Tuesday, April 30, 2013

Holy avocado student debt

I'm writing this on a Tuesday evening, having just realised that I took my last class in my graduate program today. But now is not the time to reminisce - that's in a few weeks.

Instead, I'm going to talk about the heart attack I had earlier this week.

Since I'm close to graduation, the school sent me a reminder that I had to undergo Federal Student Loan Exit counselling. Oh, whatever, thinks I. I started doing it on Sunday.

Even though I had paid for one semester out of pocket and received two scholarships (of small amounts, but better than a kick in the rear), I'm looking at a debt burden of about $117K!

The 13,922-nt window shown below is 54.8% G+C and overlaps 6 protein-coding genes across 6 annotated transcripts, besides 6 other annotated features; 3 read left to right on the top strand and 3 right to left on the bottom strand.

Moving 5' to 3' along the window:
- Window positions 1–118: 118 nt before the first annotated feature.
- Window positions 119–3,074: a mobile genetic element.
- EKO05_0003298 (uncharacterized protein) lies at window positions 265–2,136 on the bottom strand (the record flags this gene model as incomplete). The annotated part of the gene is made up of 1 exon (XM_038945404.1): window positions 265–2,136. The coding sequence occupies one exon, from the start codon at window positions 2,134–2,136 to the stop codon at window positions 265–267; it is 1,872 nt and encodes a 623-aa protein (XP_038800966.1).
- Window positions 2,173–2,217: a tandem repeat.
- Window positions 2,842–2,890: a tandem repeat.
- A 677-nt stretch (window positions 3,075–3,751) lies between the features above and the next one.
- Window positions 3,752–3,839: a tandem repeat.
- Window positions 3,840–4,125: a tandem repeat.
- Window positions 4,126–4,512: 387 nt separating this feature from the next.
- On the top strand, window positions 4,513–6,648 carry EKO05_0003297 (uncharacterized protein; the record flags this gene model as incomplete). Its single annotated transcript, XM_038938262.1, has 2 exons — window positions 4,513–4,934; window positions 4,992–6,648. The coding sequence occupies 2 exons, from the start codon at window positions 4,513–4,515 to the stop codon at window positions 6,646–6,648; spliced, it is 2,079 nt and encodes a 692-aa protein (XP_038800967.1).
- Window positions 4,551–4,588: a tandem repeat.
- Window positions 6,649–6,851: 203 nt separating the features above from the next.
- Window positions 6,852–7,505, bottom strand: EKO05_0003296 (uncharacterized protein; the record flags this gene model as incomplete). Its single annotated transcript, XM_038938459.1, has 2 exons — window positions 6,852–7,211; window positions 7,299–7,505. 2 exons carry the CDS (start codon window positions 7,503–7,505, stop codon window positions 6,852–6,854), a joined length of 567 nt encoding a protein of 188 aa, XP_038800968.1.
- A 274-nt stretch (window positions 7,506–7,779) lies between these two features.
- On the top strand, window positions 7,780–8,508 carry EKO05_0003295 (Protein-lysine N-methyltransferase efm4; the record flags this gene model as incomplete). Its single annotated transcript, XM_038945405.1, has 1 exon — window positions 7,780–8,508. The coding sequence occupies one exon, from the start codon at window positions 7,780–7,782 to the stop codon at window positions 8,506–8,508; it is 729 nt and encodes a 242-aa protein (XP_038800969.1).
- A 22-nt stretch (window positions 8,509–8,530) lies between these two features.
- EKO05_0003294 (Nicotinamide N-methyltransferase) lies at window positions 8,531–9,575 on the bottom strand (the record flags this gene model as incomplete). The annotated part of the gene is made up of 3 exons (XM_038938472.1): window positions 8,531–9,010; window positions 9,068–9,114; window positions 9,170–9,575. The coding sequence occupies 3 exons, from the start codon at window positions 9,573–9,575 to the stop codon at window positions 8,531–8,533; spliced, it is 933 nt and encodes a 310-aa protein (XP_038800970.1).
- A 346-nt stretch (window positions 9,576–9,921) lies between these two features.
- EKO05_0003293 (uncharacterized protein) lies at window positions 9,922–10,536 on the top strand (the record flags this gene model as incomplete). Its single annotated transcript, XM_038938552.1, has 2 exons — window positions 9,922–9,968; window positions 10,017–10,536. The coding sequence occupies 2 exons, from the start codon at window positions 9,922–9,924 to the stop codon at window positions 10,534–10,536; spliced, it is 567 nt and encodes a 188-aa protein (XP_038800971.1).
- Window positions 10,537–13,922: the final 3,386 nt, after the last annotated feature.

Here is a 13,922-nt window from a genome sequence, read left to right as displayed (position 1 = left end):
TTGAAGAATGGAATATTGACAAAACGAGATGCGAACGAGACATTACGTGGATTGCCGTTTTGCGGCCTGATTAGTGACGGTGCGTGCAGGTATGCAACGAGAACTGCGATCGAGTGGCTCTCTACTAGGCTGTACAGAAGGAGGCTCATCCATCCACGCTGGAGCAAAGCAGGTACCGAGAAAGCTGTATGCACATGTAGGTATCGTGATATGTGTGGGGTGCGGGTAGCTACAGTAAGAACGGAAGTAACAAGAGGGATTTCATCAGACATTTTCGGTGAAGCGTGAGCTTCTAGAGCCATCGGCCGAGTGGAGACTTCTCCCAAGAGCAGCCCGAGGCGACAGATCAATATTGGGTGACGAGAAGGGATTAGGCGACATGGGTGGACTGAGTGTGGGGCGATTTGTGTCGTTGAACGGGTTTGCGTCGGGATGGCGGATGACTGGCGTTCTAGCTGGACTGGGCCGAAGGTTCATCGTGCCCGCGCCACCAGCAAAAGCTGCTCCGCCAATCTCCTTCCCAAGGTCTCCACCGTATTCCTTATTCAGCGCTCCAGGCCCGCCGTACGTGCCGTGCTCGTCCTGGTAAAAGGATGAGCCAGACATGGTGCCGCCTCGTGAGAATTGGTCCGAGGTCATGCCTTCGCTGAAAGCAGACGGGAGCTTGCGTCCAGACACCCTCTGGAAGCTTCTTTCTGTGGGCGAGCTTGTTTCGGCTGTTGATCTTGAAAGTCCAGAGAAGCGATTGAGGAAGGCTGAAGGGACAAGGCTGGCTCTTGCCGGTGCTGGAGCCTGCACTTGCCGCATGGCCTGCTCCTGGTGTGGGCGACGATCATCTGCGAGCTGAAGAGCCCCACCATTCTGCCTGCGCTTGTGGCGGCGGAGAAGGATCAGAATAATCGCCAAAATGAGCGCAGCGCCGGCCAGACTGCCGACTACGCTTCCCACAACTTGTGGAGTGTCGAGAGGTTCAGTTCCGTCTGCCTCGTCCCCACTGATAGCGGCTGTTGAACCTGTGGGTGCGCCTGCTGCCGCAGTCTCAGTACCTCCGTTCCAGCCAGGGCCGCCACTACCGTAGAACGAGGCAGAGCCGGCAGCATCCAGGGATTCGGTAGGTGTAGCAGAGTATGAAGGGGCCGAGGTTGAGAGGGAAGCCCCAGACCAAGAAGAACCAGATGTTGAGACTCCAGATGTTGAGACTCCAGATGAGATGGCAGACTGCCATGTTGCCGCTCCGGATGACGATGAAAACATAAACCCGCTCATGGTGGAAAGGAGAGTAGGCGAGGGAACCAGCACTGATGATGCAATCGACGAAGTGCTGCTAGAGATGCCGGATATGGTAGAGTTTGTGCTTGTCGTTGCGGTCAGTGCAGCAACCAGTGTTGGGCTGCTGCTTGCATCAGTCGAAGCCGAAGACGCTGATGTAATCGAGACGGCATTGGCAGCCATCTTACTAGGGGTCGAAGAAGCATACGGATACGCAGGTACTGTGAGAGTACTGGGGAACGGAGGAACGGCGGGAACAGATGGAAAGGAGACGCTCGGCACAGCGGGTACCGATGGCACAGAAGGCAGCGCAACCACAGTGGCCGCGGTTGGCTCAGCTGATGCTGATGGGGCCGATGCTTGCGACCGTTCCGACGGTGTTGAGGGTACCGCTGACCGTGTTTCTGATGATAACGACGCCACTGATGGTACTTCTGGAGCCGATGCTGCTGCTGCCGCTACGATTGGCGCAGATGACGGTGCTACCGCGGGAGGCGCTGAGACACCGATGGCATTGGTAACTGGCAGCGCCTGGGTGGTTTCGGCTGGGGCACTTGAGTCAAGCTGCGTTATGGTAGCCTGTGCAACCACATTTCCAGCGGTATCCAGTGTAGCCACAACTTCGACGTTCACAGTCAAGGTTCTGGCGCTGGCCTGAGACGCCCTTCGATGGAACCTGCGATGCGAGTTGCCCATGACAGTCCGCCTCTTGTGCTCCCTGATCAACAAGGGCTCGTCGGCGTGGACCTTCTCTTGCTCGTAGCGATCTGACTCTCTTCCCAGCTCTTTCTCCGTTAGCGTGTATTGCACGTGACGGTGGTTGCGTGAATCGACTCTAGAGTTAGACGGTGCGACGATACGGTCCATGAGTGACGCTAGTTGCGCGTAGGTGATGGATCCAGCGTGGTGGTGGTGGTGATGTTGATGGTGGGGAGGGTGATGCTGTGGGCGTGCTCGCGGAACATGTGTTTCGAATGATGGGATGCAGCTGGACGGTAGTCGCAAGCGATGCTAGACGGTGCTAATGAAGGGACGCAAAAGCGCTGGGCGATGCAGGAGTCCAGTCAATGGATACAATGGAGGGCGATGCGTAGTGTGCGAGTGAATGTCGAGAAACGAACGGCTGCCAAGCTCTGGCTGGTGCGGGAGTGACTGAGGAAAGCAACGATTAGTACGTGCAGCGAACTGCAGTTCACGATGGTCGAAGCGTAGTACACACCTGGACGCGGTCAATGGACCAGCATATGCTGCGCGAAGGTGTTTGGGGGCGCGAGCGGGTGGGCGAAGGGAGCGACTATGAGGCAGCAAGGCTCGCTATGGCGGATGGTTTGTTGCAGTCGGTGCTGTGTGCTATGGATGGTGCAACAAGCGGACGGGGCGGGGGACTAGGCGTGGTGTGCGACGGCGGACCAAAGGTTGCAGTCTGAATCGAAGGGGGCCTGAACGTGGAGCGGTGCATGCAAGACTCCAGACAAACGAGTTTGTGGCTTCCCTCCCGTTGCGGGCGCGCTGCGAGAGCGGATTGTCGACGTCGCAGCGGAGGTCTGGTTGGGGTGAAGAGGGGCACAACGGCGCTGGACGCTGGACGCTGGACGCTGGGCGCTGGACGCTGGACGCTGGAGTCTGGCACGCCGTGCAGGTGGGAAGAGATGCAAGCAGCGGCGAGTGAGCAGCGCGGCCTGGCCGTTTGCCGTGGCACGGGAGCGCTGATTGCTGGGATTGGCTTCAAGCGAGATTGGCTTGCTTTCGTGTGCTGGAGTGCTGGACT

I personally hate debt. Some debt is good - mortgage debt, for example, because I get tax deductions on the interest payments. Technically student debt also gets some interest deducted, but I believe it's limited to $1500 a year. I had read a blog a while ago about a Harvard MBA who had paid off his $100K debt in 9 months - but he cashed out his savings, and didn't have anyone to rely on him. Unfortunately, when I graduate, I'm going to have to help maintain two households (my partner is enrolled at CMU also, but I'm probably going to be in California).

Immediately, I broke open a spreadsheet and started plugging in numbers about how much interest I'll end up paying in total if I just pay minimum, if I paid off early, etc. I also calculated what my monthly income would potentially be if I was on a $115K salary in California (holy 38% tax rate!) and what I could afford to dedicate to paying off loans, taking into account the ridiculous cost of living in the Bay Area.

Needless to say, it almost behooves me to draw up another blog to discuss my progress on paying that down, because it doesn't look promising.